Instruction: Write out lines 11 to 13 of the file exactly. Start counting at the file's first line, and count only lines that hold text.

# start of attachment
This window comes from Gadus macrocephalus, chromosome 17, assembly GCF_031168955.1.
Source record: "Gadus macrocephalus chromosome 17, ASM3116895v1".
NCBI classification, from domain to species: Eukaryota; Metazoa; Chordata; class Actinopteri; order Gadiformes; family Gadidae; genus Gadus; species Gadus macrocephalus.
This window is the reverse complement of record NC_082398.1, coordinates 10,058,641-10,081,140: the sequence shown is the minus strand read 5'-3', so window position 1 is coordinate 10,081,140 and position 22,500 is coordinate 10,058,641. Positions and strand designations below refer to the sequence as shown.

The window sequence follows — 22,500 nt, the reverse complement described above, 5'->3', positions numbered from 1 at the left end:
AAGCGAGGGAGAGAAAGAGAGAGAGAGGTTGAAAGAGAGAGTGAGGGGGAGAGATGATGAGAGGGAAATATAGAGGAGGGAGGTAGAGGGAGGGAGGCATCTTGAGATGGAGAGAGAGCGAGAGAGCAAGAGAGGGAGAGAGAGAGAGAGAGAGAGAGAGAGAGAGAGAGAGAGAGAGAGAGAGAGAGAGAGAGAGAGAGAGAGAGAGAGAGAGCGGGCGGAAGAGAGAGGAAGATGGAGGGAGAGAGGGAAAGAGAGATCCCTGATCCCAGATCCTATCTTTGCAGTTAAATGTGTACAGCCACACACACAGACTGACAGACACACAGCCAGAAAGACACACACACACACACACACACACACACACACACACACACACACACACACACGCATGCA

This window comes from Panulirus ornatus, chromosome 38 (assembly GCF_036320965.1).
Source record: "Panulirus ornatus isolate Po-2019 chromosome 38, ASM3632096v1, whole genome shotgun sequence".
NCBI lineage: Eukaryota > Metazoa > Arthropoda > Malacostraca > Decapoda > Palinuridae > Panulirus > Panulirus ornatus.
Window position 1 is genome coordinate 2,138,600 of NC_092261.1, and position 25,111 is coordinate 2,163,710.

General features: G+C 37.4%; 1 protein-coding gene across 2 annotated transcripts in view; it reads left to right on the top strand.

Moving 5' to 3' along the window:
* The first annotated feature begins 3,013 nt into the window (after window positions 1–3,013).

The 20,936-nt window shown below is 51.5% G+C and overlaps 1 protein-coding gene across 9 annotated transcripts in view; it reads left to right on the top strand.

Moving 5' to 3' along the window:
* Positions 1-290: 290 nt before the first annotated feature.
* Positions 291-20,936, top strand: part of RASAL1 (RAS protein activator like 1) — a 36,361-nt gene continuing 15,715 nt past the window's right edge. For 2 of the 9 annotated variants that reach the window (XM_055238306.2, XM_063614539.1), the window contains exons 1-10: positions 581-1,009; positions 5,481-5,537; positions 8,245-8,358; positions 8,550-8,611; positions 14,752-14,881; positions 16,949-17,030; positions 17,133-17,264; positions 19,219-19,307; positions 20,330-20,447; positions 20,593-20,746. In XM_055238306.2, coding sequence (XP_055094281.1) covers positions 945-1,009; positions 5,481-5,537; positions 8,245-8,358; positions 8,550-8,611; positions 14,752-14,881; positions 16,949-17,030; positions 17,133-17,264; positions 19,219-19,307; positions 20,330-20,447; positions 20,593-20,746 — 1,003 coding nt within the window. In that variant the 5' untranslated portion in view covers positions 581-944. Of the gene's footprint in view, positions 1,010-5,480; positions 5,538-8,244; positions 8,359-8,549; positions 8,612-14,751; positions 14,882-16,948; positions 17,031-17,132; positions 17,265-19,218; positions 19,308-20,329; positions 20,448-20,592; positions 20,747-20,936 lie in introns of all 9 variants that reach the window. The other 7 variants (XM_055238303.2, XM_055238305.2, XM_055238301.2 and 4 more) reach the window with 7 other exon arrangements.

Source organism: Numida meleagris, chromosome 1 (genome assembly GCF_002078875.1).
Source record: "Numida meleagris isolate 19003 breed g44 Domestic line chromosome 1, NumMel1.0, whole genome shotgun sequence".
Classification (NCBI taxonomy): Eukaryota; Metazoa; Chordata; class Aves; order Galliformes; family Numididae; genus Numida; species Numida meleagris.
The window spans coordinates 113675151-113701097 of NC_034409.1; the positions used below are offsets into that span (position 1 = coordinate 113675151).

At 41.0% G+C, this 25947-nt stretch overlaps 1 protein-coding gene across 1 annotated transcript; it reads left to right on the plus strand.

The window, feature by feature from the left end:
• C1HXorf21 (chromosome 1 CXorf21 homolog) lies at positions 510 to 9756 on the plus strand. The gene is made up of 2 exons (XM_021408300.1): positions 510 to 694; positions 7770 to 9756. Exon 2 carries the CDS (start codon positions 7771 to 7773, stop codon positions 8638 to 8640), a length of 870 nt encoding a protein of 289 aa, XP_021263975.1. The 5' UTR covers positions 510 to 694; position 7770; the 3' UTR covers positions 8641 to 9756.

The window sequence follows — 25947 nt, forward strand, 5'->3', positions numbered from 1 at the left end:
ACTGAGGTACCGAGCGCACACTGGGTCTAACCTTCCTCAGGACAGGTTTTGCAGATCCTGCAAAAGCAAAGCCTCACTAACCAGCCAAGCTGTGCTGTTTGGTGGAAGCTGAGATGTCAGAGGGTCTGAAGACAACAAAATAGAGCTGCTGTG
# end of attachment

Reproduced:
General features: G+C 37.4%; 1 protein-coding gene across 2 annotated transcripts in view; it reads left to right on the top strand.

Moving 5' to 3' along the window:
* The first annotated feature begins 3,013 nt into the window (after window positions 1–3,013).